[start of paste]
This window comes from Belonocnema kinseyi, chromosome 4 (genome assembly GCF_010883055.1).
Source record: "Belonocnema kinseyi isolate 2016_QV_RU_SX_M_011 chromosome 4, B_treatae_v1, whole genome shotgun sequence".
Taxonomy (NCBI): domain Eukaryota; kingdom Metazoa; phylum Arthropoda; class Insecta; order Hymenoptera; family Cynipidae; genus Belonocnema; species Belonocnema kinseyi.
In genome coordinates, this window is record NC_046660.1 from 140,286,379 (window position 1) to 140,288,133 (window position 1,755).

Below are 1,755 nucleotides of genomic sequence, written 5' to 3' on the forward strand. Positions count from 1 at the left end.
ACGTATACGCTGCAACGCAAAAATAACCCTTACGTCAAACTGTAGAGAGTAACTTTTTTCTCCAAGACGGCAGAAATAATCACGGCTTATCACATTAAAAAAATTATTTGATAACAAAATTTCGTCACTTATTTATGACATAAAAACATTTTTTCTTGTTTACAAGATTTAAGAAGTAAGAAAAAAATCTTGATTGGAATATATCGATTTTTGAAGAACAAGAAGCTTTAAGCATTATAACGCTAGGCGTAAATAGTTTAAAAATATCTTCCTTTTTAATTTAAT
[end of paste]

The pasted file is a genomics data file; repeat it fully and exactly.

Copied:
This window comes from Belonocnema kinseyi, chromosome 4 (genome assembly GCF_010883055.1).
Source record: "Belonocnema kinseyi isolate 2016_QV_RU_SX_M_011 chromosome 4, B_treatae_v1, whole genome shotgun sequence".
Taxonomy (NCBI): domain Eukaryota; kingdom Metazoa; phylum Arthropoda; class Insecta; order Hymenoptera; family Cynipidae; genus Belonocnema; species Belonocnema kinseyi.
In genome coordinates, this window is record NC_046660.1 from 140,286,379 (window position 1) to 140,288,133 (window position 1,755).

Below are 1,755 nucleotides of genomic sequence, written 5' to 3' on the forward strand. Positions count from 1 at the left end.
ACGTATACGCTGCAACGCAAAAATAACCCTTACGTCAAACTGTAGAGAGTAACTTTTTTCTCCAAGACGGCAGAAATAATCACGGCTTATCACATTAAAAAAATTATTTGATAACAAAATTTCGTCACTTATTTATGACATAAAAACATTTTTTCTTGTTTACAAGATTTAAGAAGTAAGAAAAAAATCTTGATTGGAATATATCGATTTTTGAAGAACAAGAAGCTTTAAGCATTATAACGCTAGGCGTAAATAGTTTAAAAATATCTTCCTTTTTAATTTAAT